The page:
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Title:A subspace approach to accelerated cardiovascular magnetic resonance imaging
Author(s):Christodoulou, Anthony Glenn
Director of Research:Liang, Zhi-Pei
Doctoral Committee Chair(s):Liang, Zhi-Pei
Doctoral Committee Member(s):Boppart, Stephen A.; Do, Minh N.; Sutton, Bradley P.
Department / Program:Electrical & Computer Eng
Discipline:Electrical & Computer Engr
Degree Granting Institution:University of Illinois at Urbana-Champaign
Degree:Ph.D.
Genre:Dissertation
Subject(s):Magnetic resonance imaging
cardiovascular imaging
cardiac imaging
Abstract:Magnetic resonance imaging (MRI) is a uniquely flexible tool for imaging the heart, as it has the potential to perform a significant number of structural and functional cardiovascular assessments. However, the low imaging speed of MRI has limited its clinical application. The assessments that are currently performed in a clinical setting are typically done using gated methodologies, which are complicated by respiration and fail for patients with cardiac arrhythmias. This dissertation describes a subspace approach to accelerate cardiovascular MRI, freeing cardiac MRI from gating techniques and enabling whole-heart 3D dynamic imaging for multiple simultaneous assessments. This imaging approach comprises developments in image modeling, data acquisition, and image reconstruction. A spatiotemporal image model is designed to represent the particular subspace structure of cardiovascular images. The data acquisition development is composed of: a) a sampling strategy which allows integration of the subspace model, parallel imaging, and sparse modeling; b) a novel pulse sequence implementing "self-navigation" for collecting both auxiliary data (for temporal subspace estimation) and imaging data after every excitation; and c) k-space trajectory evaluation and design, replacing Cartesian trajectories which are highly sensitive to readout direction. The image reconstruction work centers on the integration of the subspace model, sensitivity encoding (for parallel imaging), and sparse modeling into one optimization problem; evaluations of strategies for regularizing the image model, adaptively enforcing model order, and for estimating sensitivity maps are also included. The approach is evaluated through simulations on numerical cardiac phantoms and in vivo experiments in human, rat, and mouse subjects. Multiple cardiovascular applications are demonstrated: cine imaging, first-pass myocardial perfusion imaging, late gadolinium enhancement imaging, extracellular volume fraction mapping, and labeled immune cell imaging. Experimental results include human cine images up to 22 fps and 1.0 mm × 1.0 mm spatial resolution, mouse cine images up to 97 fps and 0.12 mm × 0.12 mm spatial resolution, rat images at 74 fps and 0.31 mm × 0.31 mm × 1.0 mm spatial resolution (capturing wall motion, first-pass myocardial perfusion, and late gadolinium enhancement in a single scan), multi-contrast rat images (for extracellular volume fraction mapping) up to 50 fps and 0.42 mm × 0.42 mm × 1.0 mm spatial resolution, and rat images at 98 fps and 0.16 mm × 0.16 mm spatial resolution (depicting labeled immune cells). The end result is an imaging approach capable of ungated, whole-heart 3D cardiovascular MRI in high spatiotemporal resolution. Images can be obtained even for patients with irregular heartbeats, and both cardiac motion and aperiodic contrast dynamics can be imaged in a single scan. These capabilities should enhance the utility of cardiovascular MRI, allowing comprehensive evaluation of the heart.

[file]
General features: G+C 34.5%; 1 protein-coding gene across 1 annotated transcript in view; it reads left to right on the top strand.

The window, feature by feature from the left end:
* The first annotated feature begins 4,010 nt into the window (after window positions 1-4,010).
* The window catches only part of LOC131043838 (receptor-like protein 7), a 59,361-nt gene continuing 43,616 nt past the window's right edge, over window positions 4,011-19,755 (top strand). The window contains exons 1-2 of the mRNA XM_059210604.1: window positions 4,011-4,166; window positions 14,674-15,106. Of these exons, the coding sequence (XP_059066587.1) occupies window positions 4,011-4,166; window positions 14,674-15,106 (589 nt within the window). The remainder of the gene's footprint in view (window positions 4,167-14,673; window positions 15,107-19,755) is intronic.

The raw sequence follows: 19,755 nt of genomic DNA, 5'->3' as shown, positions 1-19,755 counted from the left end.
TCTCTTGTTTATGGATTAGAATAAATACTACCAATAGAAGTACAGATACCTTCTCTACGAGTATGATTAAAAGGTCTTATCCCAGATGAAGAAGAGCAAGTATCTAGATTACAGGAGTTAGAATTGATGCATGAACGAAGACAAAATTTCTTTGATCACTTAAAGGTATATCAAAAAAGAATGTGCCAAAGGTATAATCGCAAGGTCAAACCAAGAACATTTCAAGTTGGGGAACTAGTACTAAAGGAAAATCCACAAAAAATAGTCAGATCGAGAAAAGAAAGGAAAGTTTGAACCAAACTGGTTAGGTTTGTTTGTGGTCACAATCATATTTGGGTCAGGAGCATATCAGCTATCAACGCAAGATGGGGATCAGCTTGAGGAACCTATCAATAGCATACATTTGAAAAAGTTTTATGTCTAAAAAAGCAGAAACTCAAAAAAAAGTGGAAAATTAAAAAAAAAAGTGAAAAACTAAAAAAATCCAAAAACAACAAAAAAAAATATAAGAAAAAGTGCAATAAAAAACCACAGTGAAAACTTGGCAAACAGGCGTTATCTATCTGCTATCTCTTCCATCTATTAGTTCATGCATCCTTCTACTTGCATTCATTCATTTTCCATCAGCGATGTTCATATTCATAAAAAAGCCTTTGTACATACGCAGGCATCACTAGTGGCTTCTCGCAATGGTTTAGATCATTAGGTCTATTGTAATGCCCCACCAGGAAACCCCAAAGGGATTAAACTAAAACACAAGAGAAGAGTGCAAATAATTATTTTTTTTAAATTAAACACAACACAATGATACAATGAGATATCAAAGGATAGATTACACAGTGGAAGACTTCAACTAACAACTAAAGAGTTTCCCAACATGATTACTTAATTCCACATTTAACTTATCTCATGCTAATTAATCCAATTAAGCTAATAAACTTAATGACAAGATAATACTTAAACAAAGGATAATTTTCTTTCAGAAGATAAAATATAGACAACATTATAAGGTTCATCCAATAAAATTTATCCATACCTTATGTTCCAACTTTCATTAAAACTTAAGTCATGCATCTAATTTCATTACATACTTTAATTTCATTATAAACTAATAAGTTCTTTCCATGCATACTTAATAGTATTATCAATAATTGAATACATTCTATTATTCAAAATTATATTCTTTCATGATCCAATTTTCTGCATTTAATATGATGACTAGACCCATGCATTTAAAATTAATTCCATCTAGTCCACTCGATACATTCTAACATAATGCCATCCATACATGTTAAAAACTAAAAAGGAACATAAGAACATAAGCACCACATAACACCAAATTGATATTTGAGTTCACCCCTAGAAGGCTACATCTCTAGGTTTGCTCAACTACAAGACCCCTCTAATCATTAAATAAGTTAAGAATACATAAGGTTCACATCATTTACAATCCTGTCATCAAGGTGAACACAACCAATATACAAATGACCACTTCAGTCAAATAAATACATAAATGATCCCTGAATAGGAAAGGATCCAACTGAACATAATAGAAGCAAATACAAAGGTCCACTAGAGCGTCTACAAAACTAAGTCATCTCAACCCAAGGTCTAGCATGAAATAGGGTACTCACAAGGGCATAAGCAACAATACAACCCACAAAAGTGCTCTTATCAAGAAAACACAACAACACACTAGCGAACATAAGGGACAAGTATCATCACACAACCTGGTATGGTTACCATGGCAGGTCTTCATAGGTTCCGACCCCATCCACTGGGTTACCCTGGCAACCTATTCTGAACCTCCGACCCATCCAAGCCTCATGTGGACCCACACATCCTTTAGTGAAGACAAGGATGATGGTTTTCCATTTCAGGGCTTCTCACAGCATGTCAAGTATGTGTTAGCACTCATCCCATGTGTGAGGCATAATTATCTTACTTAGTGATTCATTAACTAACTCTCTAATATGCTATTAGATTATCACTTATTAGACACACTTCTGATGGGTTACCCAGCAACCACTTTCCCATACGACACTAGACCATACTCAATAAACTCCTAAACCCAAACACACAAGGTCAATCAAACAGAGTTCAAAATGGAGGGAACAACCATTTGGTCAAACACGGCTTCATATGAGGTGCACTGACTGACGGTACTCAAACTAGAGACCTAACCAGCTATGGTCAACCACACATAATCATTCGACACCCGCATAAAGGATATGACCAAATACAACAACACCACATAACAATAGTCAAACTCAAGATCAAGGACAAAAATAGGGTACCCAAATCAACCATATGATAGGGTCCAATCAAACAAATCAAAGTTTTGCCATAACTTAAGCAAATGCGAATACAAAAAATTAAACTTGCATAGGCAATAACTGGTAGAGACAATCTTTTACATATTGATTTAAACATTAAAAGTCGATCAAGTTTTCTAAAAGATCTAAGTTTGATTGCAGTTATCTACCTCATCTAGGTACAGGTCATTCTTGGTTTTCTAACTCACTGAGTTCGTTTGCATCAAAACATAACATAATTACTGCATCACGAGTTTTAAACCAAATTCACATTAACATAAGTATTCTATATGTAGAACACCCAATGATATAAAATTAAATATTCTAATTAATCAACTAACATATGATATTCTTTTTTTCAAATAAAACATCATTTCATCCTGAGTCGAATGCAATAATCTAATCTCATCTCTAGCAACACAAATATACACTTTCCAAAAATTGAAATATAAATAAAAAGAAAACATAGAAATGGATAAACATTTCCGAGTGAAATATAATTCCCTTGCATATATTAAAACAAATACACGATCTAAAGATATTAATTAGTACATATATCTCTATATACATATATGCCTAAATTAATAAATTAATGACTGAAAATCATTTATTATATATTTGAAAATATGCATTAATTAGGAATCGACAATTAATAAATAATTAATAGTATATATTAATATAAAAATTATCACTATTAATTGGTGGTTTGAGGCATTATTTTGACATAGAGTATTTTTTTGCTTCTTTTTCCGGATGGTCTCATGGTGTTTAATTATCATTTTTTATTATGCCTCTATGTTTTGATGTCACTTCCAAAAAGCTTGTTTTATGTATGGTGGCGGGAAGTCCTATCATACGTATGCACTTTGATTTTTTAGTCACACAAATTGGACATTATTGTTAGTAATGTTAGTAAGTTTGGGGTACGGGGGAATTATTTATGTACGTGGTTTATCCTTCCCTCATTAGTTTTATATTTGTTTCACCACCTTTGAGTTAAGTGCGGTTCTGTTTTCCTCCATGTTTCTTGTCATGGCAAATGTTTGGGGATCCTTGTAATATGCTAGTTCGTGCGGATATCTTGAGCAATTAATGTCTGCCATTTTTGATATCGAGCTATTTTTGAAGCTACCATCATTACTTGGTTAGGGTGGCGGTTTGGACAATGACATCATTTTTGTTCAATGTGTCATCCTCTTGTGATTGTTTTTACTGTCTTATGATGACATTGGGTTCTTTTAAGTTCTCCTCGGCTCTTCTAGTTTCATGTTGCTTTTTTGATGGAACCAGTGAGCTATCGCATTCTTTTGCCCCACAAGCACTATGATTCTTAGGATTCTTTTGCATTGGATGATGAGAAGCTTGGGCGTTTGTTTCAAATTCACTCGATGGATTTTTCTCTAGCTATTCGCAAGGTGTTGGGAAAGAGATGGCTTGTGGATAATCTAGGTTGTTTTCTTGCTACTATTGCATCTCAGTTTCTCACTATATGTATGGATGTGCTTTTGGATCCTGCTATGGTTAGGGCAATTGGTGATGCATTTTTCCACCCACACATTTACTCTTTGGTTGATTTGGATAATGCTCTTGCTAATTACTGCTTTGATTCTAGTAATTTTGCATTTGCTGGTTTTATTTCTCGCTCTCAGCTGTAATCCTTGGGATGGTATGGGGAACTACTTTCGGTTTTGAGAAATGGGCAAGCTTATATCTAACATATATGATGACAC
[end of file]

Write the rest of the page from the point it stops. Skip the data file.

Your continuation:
Issue Date:2015-04-17
Type:Thesis
URI:http://hdl.handle.net/2142/78384
Rights Information:Copyright 2015 Anthony Christodoulou
Date Available in IDEALS:2015-07-22
Date Deposited:May 2015


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